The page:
Isserley understands that she must select people who do not have family or friends in the area, because their absence would be immediately noted; hence, she drives extremely carefully to avoid police detection and asks all her potential victims targeted, open-ended questions to get them to open up to her so she can ascertain whether they can safely disappear. Forever. Bums, drunkards, students, professionals; she knows how to chat them all up.
Below are two examples of her conversations with potential victims. I have sometimes changed the words to standard English versus the thick Scottish dialect Faber has his characters speak. (I stands for Isserley and V for Victim.)
I: “So what brings you out on the road today?”
V: “Staying at home was driving me crazy.”
I: “In between jobs, then?”
V: “Jobs don’t exist up here. No such fuckin’ thing.”
I: “The government still expects you to look for them though, doesn’t it?”
Go, Isserley. She infers that the guy is out of work because he is staying at home all day. Aha! If this guy isn’t working, maybe he doesn’t have a lot of contacts, so he could be a possible specimen.
I: “What is there for you in Thurso?
V: “I don’t know. Perhaps nothing.”
I: “And if there is nothing?”
V: “I’m going there because I have never been there.”
I: “You’re travelling through the entire country?”
I: “Travelling alone?”
I: “For the first time?”
V: “When I was young I have travelled a lot in Europe with my parents.”
OK, she does ask close-ended questions as well, but Isserley is weaving a web of questions around her victims, just as a spider does to a fly. Very soon, these men find themselves giving away far too much information under her seemingly harmless queries.
Hopefully, you do not want to create empathy for destructive purposes! I hope it can be argued that one can learn from terrible people (or aliens) as well as from wonderful ones . . . and fiction, in the hands of a skilful writer, can illuminate communication better than almost anything.
Next time you pick up a book, start noticing the type conversations the characters have with each other. Doubtless you can learn tons from your own books, as well. Feel free to email me with interesting titles!
*Under the Skin by Michael Faber. New York: Harcourt, 2000.
(In 2014, this book was the inspiration for a film of the same name, starring Scarlett Johansson.)
I am a communications coach in the Melbourne and Geelong area, and my company is called Eloquent English: www.eloquentenglish.com.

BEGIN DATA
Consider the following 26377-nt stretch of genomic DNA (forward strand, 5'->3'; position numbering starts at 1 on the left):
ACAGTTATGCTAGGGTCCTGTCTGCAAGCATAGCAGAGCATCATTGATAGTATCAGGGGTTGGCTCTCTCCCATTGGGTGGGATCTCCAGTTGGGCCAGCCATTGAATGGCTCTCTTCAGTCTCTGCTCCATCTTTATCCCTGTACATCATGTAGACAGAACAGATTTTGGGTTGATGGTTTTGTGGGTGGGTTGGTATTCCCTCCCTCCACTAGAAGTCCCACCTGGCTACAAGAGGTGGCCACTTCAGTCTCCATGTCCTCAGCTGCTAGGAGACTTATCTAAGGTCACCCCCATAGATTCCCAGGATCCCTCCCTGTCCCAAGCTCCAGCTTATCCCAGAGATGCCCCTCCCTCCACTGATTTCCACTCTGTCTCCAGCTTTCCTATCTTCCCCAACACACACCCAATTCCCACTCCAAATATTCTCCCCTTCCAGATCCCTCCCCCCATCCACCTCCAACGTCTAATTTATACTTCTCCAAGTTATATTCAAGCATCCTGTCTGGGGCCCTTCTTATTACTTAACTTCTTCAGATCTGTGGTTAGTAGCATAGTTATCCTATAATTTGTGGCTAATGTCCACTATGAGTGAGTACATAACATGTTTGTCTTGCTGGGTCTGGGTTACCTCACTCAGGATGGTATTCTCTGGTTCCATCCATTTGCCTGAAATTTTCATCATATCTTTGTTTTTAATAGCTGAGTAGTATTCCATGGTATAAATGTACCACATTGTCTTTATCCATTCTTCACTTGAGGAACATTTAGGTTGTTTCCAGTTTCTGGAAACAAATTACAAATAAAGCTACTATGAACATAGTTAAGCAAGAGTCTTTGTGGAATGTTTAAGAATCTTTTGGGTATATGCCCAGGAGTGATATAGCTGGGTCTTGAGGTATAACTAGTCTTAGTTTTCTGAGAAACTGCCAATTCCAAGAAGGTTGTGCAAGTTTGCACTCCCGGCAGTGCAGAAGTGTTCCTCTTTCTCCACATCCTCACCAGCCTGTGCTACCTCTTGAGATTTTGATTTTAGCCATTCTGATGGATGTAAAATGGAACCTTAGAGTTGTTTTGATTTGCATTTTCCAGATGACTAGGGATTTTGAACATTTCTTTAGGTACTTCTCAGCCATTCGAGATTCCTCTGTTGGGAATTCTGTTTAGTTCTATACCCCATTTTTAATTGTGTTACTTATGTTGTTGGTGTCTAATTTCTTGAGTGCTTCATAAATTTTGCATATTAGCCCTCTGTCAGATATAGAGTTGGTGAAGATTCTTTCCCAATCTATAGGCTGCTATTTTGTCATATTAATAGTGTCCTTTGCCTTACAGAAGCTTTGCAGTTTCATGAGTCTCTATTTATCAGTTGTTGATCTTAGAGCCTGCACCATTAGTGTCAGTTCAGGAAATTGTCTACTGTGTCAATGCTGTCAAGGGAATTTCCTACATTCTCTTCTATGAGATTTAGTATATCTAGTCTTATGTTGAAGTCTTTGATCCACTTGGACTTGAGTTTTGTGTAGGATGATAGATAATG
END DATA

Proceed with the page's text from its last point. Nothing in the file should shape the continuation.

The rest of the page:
I offer workshops in public speaking, self presentation, active listening and pronunciation, among others.
I know the difference between open-ended and close-ended questions—and I still can’t talk to strangers! What’s going on?
I was leading a workshop on Having a Conversation with Australians several weeks ago when a participant stated, “Look, I understand that you’re to ask people open-ended questions in order to have a good conversation. But once I ask this type question and they give a response, I’m like, ‘Uhh . . . OK,’ and then I don’t know what to do.”
Excellent point. First, let’s backtrack a bit.
#1, what’s the issue with open-ended and close-ended questions and socialising? Open-ended questions are just that: a question that requires more than a “yes-or-no” response. Close-ended questions are answered with a single “yes”, “no” or single-word response.
Close-ended question: Did you have a good time at footy yesterday?
Open-ended question: Tell me a little about the footy game you went to over the weekend; I’ve never been to one and am thinking of going to a game.
A: Well, FIRST . . . (and away they go!)
I’m sure you can see how trying to generate open-ended answers will be much more fruitful—and interesting—than simply getting a lot of “Uhh . . . yes . . . no . . . yellow!” as responses. That’s like pulling teeth! Generating extended narratives and (potentially) exciting stories is what you want for the following reasons: 1) The speaker will think YOU are a fabulous conversationalist (even though YOU’RE doing all the listening) and 2) You can really get to know a person this way and create a bond with that person. Which is what you want, whether you are seeking potential mentors, friends or business connections.